Pharsalus


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Related to Pharsalus: Philippi, Thapsus

Phar·sa·lus

 (fär-sā′ləs, fär′sä-)
An ancient city of Thessaly in northeast Greece. Julius Caesar decisively defeated Pompey nearby in 48 bc.

Pharsalus

(fɑːˈseɪləs)
n
(Placename) an ancient town in Thessaly in N Greece. Several major battles were fought nearby, including Caesar's victory over Pompey (48bc)

Phar•sa•lus

(fɑrˈseɪ ləs)

n.
an ancient city in central Greece, in Thessaly: site of Caesar's victory over Pompey, 48 b.c.
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Noun1.Pharsalus - Caesar defeated Pompey in 48 BC
Ellas, Greece, Hellenic Republic - a republic in southeastern Europe on the southern part of the Balkan peninsula; known for grapes and olives and olive oil
References in classic literature ?
Pharsalus is a proof of this, where, though the place is small, yet the citizens have great power, from the prudent use they make of it.
There are many indications that modern Pharsalus is ancient Phthia.
Classics scholars from Europe, Australia, and the US discuss writers like Lucretius, Eratosthenes, Strabo, Aelius Aristides, Seneca, Pindar, and Ovid, and places like Mount Etna, Teuthrania and Pergamon, the Alban Hills, central Greece, the battle of Actium, the Troad, Thessaly, Augustan Rome, the Black Sea region, the battle of Pharsalus, Attica, and the walls of Thebes.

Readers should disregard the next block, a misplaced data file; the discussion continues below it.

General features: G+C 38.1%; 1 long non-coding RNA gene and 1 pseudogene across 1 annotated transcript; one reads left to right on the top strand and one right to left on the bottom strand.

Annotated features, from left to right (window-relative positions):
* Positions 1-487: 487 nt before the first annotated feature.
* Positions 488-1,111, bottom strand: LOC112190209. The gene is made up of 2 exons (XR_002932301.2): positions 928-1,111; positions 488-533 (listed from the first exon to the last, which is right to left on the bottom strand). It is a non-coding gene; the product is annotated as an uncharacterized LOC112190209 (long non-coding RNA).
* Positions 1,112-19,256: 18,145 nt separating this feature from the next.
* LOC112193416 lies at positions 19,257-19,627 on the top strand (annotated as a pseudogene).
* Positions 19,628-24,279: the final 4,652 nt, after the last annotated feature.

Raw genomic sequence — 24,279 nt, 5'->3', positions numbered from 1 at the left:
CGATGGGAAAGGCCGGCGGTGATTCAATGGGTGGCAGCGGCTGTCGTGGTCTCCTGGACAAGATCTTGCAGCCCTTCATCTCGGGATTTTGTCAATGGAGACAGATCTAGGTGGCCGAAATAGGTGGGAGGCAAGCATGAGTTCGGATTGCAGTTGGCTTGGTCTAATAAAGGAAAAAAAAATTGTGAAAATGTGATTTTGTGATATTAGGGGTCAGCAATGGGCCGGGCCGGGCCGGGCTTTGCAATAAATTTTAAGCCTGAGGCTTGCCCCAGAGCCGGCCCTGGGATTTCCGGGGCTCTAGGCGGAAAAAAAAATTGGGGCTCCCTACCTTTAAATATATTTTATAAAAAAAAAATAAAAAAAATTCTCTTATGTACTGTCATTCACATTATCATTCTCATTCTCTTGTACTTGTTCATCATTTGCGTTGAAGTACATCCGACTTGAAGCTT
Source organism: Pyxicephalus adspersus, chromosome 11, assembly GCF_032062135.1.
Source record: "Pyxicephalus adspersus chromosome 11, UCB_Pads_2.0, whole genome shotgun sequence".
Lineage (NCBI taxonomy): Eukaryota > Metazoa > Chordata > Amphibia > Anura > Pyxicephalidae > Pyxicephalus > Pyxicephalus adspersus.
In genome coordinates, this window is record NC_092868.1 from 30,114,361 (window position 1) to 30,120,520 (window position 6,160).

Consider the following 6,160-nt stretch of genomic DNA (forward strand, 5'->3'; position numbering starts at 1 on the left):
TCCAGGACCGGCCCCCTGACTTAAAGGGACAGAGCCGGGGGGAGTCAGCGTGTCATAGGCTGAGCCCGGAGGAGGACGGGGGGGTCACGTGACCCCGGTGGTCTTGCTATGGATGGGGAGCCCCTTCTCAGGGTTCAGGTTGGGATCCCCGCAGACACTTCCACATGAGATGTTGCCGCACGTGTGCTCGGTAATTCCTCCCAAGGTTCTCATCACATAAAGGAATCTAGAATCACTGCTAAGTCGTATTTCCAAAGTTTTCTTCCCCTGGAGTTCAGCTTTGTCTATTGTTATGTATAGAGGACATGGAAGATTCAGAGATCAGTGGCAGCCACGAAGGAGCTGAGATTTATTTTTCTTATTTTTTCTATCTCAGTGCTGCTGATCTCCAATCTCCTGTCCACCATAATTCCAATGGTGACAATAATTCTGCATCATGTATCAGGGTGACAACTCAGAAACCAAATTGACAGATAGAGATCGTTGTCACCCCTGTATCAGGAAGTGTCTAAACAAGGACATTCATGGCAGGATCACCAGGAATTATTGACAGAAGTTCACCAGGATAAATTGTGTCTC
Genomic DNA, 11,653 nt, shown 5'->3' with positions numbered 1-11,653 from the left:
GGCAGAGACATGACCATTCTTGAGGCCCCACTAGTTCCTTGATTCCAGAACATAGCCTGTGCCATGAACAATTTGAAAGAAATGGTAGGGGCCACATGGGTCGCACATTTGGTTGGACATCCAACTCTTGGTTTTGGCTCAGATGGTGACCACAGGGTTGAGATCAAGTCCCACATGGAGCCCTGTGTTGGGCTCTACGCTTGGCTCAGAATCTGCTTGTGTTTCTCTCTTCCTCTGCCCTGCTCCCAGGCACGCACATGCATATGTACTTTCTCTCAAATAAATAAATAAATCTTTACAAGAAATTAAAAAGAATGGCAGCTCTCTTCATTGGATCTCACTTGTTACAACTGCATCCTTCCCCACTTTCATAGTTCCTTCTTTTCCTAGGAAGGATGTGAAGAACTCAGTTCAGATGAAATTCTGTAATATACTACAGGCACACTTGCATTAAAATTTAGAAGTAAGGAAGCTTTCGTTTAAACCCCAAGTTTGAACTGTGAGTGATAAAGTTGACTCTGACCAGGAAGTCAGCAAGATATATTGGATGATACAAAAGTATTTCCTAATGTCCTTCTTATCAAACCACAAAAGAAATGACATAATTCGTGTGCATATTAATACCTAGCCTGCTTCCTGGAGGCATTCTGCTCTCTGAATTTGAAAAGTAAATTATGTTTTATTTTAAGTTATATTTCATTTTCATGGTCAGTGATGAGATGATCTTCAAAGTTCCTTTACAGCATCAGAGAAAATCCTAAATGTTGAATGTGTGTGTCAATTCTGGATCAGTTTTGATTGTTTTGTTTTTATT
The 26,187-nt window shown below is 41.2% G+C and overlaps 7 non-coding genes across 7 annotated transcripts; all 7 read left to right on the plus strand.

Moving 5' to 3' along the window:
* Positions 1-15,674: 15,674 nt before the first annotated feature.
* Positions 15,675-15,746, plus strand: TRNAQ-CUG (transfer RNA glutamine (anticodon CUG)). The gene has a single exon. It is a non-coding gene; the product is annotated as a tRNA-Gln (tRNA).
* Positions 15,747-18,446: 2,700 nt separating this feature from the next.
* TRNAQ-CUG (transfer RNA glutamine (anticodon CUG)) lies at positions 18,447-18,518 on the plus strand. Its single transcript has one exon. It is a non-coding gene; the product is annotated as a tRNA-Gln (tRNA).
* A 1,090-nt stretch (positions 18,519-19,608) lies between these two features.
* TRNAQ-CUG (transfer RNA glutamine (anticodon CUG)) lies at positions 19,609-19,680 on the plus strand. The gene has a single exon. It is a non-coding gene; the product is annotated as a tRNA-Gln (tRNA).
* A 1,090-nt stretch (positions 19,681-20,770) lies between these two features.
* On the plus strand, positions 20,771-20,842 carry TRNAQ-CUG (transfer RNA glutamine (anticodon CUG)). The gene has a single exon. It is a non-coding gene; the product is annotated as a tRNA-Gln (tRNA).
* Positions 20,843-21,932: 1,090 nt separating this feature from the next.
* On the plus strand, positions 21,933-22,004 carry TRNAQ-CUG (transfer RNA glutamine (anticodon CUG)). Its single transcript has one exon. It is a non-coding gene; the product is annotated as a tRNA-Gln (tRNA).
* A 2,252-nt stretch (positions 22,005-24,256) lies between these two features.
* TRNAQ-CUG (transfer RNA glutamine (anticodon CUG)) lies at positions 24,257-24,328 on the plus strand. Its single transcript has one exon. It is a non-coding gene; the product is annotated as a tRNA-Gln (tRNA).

Labienus, a prominent figure in Caesar's writings, appears only to deliver an account of Pompey's defeat at Pharsalus to the court of Ptolomy.
While rules and conventions have been devised to make competition less brutal, victory and defeat establish innocence and guilt respectively, as Lucan's Julius Caesar cynically points out to his troops that the battle of Pharsalus will establish "who took up arms more justly; this battle will make the loser guilty: quis iustius arma,/ sumpserit; haec acies victum factura nocentem est.
He manages to provide a striking portrait of the mixed and ambivalent feelings of Caesar's and Pompeius' troops who were about to fight each other in the battle of Pharsalus (48 BC).
Caesar defeated Pompey at Pharsalus in 48 BCE but was assassinated by Brutus, Cassius, and other senators in 44 BCE.
After Caesar's decisive victory against Pompey, at Pharsalus (48 BC), all the territories under Roman domination will have a new political configuration.
After the Battle of Pharsalus in the Roman civil wars, the virtuous Pompey is betrayed by Ptolemy and beheaded, and Cleopatra, returned from exile, is crowned at the end of the play.
A brief Spanish campaign which ended with the surrender of Cordoba was followed by two battles in Greece: an inconclusive action at Dyrrhachmium followed by the defeat of Pompey at Pharsalus, and his flight to Alexandria (where he was murdered).
The reference is to the young king Ptolemy XH of Egypt, who with the help of Theodotus, his adviser, and Achillas, the commander of his army, arranged the murder of Pompey who was seeking refuge in Egypt after Pharsalus in 48 B.
I had almost lost interest in Caesar after Pharsalus, the climatic battle of the civil war when Caesar beat Pompey.